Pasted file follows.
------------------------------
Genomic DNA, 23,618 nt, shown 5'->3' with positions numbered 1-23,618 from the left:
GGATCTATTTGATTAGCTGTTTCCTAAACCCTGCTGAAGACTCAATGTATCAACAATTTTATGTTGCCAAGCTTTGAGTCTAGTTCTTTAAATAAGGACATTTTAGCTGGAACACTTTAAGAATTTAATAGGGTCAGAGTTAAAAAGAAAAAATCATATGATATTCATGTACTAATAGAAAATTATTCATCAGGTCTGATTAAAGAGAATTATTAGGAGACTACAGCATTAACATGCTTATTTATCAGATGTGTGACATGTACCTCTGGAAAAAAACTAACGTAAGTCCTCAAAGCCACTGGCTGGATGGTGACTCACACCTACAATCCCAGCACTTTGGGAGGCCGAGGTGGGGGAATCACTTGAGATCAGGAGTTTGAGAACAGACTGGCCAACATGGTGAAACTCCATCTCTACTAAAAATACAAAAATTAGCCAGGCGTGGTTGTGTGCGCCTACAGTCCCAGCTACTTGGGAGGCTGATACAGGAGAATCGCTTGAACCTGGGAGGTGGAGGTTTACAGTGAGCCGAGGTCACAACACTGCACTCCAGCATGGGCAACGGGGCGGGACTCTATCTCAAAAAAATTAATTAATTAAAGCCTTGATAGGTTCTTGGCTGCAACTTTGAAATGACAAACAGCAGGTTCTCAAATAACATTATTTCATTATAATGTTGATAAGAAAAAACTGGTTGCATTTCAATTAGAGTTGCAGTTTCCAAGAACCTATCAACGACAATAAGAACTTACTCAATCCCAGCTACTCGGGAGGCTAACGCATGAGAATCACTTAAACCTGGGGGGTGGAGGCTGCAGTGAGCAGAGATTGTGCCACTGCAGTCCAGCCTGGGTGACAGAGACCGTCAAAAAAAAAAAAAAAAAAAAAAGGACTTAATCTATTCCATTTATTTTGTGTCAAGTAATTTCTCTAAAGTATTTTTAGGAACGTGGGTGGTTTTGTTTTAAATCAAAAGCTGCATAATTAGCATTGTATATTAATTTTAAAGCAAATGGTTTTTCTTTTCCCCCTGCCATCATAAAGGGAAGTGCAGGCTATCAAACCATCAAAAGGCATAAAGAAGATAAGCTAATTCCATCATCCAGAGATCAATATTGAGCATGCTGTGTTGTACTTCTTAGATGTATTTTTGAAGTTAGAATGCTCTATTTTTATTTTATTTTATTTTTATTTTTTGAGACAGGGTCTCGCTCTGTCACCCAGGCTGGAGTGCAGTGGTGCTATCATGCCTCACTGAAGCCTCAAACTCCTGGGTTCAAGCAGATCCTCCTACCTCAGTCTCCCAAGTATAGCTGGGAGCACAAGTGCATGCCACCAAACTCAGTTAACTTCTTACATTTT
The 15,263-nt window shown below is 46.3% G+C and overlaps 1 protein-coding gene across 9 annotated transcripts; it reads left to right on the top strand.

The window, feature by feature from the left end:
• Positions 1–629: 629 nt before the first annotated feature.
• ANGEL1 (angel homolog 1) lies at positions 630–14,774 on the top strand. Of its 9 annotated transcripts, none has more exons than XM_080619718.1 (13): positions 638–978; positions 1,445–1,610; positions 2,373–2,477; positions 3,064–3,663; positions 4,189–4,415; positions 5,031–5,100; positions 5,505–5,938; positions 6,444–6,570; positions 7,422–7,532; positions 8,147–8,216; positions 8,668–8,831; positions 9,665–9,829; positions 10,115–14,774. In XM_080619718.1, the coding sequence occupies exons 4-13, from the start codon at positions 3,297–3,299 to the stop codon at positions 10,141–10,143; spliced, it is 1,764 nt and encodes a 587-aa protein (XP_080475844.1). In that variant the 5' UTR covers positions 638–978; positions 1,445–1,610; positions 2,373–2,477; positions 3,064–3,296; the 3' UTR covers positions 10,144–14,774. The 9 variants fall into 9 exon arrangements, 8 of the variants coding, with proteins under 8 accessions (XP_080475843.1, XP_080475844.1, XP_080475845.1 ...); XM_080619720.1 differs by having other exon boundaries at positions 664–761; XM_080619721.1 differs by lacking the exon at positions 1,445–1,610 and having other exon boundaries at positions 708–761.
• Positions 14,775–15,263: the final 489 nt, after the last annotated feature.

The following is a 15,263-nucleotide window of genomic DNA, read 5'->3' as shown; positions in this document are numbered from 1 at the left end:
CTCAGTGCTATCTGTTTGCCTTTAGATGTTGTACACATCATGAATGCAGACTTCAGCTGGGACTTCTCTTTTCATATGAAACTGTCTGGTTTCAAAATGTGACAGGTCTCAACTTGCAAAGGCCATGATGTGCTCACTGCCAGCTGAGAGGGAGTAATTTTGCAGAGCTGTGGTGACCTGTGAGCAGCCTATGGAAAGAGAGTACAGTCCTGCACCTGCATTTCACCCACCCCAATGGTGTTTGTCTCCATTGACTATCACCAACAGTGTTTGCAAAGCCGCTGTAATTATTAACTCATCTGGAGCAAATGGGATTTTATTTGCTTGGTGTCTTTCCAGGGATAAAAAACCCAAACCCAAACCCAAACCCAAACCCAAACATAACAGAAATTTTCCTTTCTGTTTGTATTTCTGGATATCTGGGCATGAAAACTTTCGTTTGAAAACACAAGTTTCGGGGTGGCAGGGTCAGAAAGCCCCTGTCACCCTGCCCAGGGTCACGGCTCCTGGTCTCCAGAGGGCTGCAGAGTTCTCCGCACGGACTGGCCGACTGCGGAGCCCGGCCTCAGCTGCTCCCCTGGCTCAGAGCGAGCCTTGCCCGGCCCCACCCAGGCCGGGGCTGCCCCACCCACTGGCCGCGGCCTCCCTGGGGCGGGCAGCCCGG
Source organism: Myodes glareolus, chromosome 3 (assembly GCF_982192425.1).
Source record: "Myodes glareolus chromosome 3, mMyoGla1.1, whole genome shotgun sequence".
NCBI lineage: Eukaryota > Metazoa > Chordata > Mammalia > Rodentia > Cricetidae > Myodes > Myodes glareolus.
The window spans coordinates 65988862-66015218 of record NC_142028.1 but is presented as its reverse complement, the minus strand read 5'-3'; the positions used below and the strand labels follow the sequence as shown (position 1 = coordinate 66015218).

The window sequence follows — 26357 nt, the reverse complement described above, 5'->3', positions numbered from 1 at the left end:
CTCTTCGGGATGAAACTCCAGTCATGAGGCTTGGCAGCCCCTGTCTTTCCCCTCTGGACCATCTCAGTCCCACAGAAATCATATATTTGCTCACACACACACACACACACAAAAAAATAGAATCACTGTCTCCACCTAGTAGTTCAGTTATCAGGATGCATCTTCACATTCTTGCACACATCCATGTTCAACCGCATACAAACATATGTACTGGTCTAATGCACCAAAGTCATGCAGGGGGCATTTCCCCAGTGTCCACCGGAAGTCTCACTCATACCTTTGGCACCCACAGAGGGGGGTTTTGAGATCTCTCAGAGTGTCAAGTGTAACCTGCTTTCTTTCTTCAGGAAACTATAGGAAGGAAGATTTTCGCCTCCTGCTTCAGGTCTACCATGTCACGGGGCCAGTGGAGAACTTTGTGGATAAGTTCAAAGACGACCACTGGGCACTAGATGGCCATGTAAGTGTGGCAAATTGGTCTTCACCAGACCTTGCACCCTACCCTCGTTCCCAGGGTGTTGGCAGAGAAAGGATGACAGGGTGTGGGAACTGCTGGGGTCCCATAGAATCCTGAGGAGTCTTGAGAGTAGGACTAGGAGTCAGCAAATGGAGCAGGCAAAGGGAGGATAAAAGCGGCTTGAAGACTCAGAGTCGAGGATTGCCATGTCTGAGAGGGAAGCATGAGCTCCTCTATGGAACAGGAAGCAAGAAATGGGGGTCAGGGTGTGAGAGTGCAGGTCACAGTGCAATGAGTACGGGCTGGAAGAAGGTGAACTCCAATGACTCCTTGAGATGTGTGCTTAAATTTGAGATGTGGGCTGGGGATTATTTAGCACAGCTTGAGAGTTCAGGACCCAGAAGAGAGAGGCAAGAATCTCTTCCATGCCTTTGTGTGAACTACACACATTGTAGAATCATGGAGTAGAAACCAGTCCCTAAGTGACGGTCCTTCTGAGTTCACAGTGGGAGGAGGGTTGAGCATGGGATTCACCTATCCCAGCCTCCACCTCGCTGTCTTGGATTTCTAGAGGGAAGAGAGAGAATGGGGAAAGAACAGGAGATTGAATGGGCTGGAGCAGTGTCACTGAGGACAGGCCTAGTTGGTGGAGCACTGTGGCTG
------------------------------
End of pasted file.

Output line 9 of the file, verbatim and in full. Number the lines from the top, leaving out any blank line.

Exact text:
CTCAGTGCTATCTGTTTGCCTTTAGATGTTGTACACATCATGAATGCAGACTTCAGCTGGGACTTCTCTTTTCATATGAAACTGTCTGGTTTCAAAATGTGACAGGTCTCAACTTGCAAAGGCCATGATGTGCTCACTGCCAGCTGAGAGGGAGTAATTTTGCAGAGCTGTGGTGACCTGTGAGCAGCCTATGGAAAGAGAGTACAGTCCTGCACCTGCATTTCACCCACCCCAATGGTGTTTGTCTCCATTGACTATCACCAACAGTGTTTGCAAAGCCGCTGTAATTATTAACTCATCTGGAGCAAATGGGATTTTATTTGCTTGGTGTCTTTCCAGGGATAAAAAACCCAAACCCAAACCCAAACCCAAACCCAAACATAACAGAAATTTTCCTTTCTGTTTGTATTTCTGGATATCTGGGCATGAAAACTTTCGTTTGAAAACACAAGTTTCGGGGTGGCAGGGTCAGAAAGCCCCTGTCACCCTGCCCAGGGTCACGGCTCCTGGTCTCCAGAGGGCTGCAGAGTTCTCCGCACGGACTGGCCGACTGCGGAGCCCGGCCTCAGCTGCTCCCCTGGCTCAGAGCGAGCCTTGCCCGGCCCCACCCAGGCCGGGGCTGCCCCACCCACTGGCCGCGGCCTCCCTGGGGCGGGCAGCCCGG